Tips for Helping Seniors Thrive During the Holidays
Many of us experience some level of anxiety or depression around the holidays. Perhaps it’s the low light and short days that get us down, also known as Seasonal Affective Disorder (SAD). Maybe we’re stressed about shopping, planning family events, and the hefty price tag that comes with all the merriment. But for many of the seniors in our lives, there is added difficulty that comes with the approaching holidays. So instead of dipping our heads in eggnog and bowing out for the season, here are some ways that we can come together with our aging loved ones to fight the holiday blues and bring true joy to the people in our lives.
Remembering the Good Times
For many of our aging loved ones, memories of joyful holidays past can be a painful reminder of better days gone by and those no longer with us. Dear friends, siblings, and spouses may be especially missed on these days when coming together as a family was once a treasured tradition. And while there is nothing we can do to bring those faces back to our holiday dinner tables, we can help our loved ones celebrate those memories while creating joyful new traditions. Here are some tips to help you create a healing experience for your loved one.
Let them lead the way.
When asking someone to open up about something which may be painful for them, it is important to respect their boundaries and only encourage so much as it is welcome. The goal is to allow our loved ones the chance to speak their feelings and be heard. This may mean that they begin by mentioning how they’ve always loved the smell of turkey or how they’ve always hated cranberry jelly, but if they want to talk about that which they are missing, you’ve opened the door to allow them to find the way in their own time.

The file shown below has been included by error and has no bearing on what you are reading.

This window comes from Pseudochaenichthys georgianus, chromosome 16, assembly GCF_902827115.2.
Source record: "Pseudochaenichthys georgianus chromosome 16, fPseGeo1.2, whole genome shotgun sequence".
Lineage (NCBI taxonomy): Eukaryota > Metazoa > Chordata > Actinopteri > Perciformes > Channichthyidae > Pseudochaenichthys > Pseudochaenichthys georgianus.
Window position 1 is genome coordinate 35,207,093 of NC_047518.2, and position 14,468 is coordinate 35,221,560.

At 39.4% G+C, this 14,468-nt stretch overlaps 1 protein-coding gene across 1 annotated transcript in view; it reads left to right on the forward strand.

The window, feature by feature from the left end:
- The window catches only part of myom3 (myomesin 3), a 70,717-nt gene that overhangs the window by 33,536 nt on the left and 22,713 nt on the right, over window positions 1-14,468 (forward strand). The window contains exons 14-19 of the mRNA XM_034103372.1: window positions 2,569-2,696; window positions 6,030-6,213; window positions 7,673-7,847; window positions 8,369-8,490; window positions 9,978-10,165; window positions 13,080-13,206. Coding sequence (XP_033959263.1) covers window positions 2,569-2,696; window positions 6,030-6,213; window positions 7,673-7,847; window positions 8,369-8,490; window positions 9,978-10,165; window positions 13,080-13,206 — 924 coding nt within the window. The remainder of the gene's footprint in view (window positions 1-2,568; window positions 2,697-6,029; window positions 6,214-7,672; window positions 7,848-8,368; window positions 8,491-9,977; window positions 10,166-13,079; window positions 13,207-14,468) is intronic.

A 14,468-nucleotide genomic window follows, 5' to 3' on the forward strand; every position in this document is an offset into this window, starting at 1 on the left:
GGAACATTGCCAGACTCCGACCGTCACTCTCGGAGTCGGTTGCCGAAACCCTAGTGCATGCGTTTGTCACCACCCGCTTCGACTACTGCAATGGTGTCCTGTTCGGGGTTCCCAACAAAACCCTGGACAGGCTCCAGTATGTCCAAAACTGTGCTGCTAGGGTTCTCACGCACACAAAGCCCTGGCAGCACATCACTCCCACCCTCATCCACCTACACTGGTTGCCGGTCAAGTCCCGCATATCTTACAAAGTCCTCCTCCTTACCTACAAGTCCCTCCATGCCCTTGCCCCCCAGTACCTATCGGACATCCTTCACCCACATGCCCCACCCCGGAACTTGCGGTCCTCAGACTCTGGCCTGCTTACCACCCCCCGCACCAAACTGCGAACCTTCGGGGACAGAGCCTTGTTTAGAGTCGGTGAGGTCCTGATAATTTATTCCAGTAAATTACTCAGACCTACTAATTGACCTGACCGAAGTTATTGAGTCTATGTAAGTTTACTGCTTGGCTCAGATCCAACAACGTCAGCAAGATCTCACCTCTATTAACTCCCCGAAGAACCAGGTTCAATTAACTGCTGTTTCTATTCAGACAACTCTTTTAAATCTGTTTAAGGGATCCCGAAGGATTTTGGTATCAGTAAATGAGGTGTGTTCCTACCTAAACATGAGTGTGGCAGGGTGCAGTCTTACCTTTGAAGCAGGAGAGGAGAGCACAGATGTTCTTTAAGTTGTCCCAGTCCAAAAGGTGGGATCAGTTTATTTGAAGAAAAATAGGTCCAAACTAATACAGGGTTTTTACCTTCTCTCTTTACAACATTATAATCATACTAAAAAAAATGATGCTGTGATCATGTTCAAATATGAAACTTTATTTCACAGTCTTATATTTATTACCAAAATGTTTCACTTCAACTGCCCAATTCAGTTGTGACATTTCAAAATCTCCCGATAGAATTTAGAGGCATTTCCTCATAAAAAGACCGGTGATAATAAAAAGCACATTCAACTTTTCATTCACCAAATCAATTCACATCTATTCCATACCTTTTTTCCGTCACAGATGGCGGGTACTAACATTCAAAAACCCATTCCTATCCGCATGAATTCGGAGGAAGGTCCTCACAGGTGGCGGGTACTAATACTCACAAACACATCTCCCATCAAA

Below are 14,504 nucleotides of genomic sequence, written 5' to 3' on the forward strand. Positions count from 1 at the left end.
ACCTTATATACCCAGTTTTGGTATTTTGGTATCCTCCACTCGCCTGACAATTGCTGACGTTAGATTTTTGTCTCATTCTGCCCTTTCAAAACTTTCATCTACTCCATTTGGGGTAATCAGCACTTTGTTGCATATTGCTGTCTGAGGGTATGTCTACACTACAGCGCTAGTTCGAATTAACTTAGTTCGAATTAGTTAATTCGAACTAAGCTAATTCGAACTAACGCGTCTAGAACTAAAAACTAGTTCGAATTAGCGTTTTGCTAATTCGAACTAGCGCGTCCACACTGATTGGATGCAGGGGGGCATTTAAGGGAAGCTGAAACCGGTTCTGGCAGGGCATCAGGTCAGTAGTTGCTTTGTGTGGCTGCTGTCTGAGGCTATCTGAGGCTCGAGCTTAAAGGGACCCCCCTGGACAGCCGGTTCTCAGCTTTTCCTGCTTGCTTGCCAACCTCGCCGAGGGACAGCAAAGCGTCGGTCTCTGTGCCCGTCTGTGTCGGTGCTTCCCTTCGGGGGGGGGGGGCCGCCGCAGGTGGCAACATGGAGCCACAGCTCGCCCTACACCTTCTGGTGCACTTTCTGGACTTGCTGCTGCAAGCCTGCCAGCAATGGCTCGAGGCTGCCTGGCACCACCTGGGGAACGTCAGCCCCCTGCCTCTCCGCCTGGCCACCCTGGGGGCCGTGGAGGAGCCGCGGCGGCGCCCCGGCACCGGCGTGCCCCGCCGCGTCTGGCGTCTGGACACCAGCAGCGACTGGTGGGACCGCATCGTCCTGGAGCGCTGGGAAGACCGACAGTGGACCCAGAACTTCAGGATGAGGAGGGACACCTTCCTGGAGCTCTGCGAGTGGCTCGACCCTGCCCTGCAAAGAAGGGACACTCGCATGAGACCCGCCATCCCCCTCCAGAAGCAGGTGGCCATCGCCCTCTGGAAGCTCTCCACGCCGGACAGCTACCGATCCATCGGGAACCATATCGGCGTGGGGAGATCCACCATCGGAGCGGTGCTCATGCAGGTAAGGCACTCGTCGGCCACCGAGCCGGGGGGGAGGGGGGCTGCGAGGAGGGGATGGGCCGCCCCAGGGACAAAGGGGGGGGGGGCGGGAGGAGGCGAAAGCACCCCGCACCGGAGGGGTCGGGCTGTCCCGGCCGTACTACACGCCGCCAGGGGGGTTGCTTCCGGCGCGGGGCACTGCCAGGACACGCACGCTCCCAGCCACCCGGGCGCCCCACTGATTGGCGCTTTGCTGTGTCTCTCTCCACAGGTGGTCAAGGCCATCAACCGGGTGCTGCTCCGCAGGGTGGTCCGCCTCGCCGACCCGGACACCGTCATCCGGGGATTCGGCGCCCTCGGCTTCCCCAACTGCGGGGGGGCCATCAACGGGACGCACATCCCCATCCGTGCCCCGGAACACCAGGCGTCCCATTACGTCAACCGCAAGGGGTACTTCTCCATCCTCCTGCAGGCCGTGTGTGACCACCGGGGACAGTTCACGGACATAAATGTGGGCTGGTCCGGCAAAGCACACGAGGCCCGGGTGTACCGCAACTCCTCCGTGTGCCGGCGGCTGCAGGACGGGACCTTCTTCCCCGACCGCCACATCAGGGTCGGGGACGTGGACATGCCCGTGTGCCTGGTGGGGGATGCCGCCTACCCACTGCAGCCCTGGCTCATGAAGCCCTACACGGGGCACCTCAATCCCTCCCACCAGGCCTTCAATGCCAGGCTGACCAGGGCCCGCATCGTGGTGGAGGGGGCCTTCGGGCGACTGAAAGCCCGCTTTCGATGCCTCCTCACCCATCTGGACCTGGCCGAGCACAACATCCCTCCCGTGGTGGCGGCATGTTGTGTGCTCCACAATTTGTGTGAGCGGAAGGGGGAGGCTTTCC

Go for the photos.
As we age, we may struggle to recall the details of those we are missing or good times gone by, so having the photos there to guide us can lead to a great shared experience. This can be a comforting and engaging activity for the whole family. Younger relatives love to hear about who they take after, who told the best jokes, and who drove mom the craziest. You can help your aging loved one remember those good times by sitting together and going through a photo album, asking thoughtful questions along the way, and perhaps filling in the details where you can.
Be engaged and helpful.
Active listening is more than smiling and nodding your head. Really listen to your loved one. Not only are you likely to hear fascinating stories from a time before you were around to make memories, you may also pick up on queues to things that could be weighing heavily on their hearts and minds or an unfulfilled need you didn’t even know was there. If they struggle with the details, be forgiving and helpful. Plus, it never hurts to do some research about when and where they grew up so you have a little more context and can be more involved in the conversation.
Together you can create the space for memories to come up organically and, hopefully, in a joyful context which is both positive and healing for you and your whole family.
For more information on how you can help your aging loved one live richly every day of the year, contact Senior Living Management today.